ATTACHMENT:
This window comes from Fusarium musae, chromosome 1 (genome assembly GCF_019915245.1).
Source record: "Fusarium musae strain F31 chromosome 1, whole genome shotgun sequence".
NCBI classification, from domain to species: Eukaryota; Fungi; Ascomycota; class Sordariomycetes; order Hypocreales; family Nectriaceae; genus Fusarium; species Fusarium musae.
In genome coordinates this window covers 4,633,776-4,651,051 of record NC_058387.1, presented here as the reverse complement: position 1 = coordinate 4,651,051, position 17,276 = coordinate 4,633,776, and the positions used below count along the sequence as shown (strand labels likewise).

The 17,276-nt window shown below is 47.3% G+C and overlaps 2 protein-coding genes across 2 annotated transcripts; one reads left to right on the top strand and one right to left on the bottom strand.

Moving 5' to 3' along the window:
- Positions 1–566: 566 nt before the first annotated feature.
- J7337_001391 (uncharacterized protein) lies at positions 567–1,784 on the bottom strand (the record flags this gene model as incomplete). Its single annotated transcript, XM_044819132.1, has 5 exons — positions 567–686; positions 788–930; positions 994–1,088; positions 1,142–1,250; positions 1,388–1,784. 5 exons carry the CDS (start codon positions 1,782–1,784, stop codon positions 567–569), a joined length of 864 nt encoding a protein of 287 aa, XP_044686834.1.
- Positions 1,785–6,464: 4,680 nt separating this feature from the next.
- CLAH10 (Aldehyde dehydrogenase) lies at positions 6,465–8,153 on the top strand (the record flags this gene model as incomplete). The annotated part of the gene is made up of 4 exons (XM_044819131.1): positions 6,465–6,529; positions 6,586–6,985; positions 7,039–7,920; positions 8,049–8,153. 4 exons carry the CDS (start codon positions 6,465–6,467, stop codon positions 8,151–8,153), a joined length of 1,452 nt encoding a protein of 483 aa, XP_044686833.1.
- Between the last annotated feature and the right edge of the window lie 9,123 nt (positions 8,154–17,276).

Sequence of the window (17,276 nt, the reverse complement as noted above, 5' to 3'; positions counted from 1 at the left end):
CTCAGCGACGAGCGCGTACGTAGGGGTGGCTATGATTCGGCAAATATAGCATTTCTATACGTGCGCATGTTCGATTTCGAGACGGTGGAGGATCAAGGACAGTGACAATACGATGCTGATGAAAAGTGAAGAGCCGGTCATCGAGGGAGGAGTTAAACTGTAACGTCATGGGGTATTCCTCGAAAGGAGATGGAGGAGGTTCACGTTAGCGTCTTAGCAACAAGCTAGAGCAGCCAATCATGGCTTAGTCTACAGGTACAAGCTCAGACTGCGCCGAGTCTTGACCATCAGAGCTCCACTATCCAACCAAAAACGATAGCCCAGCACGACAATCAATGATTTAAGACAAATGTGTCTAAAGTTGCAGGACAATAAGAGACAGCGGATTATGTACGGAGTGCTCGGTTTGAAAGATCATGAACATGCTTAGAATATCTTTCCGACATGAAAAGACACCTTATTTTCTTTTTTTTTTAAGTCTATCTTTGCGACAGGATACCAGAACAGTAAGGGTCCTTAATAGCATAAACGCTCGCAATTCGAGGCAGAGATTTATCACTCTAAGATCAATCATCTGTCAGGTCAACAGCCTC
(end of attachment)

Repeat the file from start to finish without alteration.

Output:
This window comes from Fusarium musae, chromosome 1 (genome assembly GCF_019915245.1).
Source record: "Fusarium musae strain F31 chromosome 1, whole genome shotgun sequence".
NCBI classification, from domain to species: Eukaryota; Fungi; Ascomycota; class Sordariomycetes; order Hypocreales; family Nectriaceae; genus Fusarium; species Fusarium musae.
In genome coordinates this window covers 4,633,776-4,651,051 of record NC_058387.1, presented here as the reverse complement: position 1 = coordinate 4,651,051, position 17,276 = coordinate 4,633,776, and the positions used below count along the sequence as shown (strand labels likewise).

The 17,276-nt window shown below is 47.3% G+C and overlaps 2 protein-coding genes across 2 annotated transcripts; one reads left to right on the top strand and one right to left on the bottom strand.

Moving 5' to 3' along the window:
- Positions 1–566: 566 nt before the first annotated feature.
- J7337_001391 (uncharacterized protein) lies at positions 567–1,784 on the bottom strand (the record flags this gene model as incomplete). Its single annotated transcript, XM_044819132.1, has 5 exons — positions 567–686; positions 788–930; positions 994–1,088; positions 1,142–1,250; positions 1,388–1,784. 5 exons carry the CDS (start codon positions 1,782–1,784, stop codon positions 567–569), a joined length of 864 nt encoding a protein of 287 aa, XP_044686834.1.
- Positions 1,785–6,464: 4,680 nt separating this feature from the next.
- CLAH10 (Aldehyde dehydrogenase) lies at positions 6,465–8,153 on the top strand (the record flags this gene model as incomplete). The annotated part of the gene is made up of 4 exons (XM_044819131.1): positions 6,465–6,529; positions 6,586–6,985; positions 7,039–7,920; positions 8,049–8,153. 4 exons carry the CDS (start codon positions 6,465–6,467, stop codon positions 8,151–8,153), a joined length of 1,452 nt encoding a protein of 483 aa, XP_044686833.1.
- Between the last annotated feature and the right edge of the window lie 9,123 nt (positions 8,154–17,276).

Sequence of the window (17,276 nt, the reverse complement as noted above, 5' to 3'; positions counted from 1 at the left end):
CTCAGCGACGAGCGCGTACGTAGGGGTGGCTATGATTCGGCAAATATAGCATTTCTATACGTGCGCATGTTCGATTTCGAGACGGTGGAGGATCAAGGACAGTGACAATACGATGCTGATGAAAAGTGAAGAGCCGGTCATCGAGGGAGGAGTTAAACTGTAACGTCATGGGGTATTCCTCGAAAGGAGATGGAGGAGGTTCACGTTAGCGTCTTAGCAACAAGCTAGAGCAGCCAATCATGGCTTAGTCTACAGGTACAAGCTCAGACTGCGCCGAGTCTTGACCATCAGAGCTCCACTATCCAACCAAAAACGATAGCCCAGCACGACAATCAATGATTTAAGACAAATGTGTCTAAAGTTGCAGGACAATAAGAGACAGCGGATTATGTACGGAGTGCTCGGTTTGAAAGATCATGAACATGCTTAGAATATCTTTCCGACATGAAAAGACACCTTATTTTCTTTTTTTTTTAAGTCTATCTTTGCGACAGGATACCAGAACAGTAAGGGTCCTTAATAGCATAAACGCTCGCAATTCGAGGCAGAGATTTATCACTCTAAGATCAATCATCTGTCAGGTCAACAGCCTC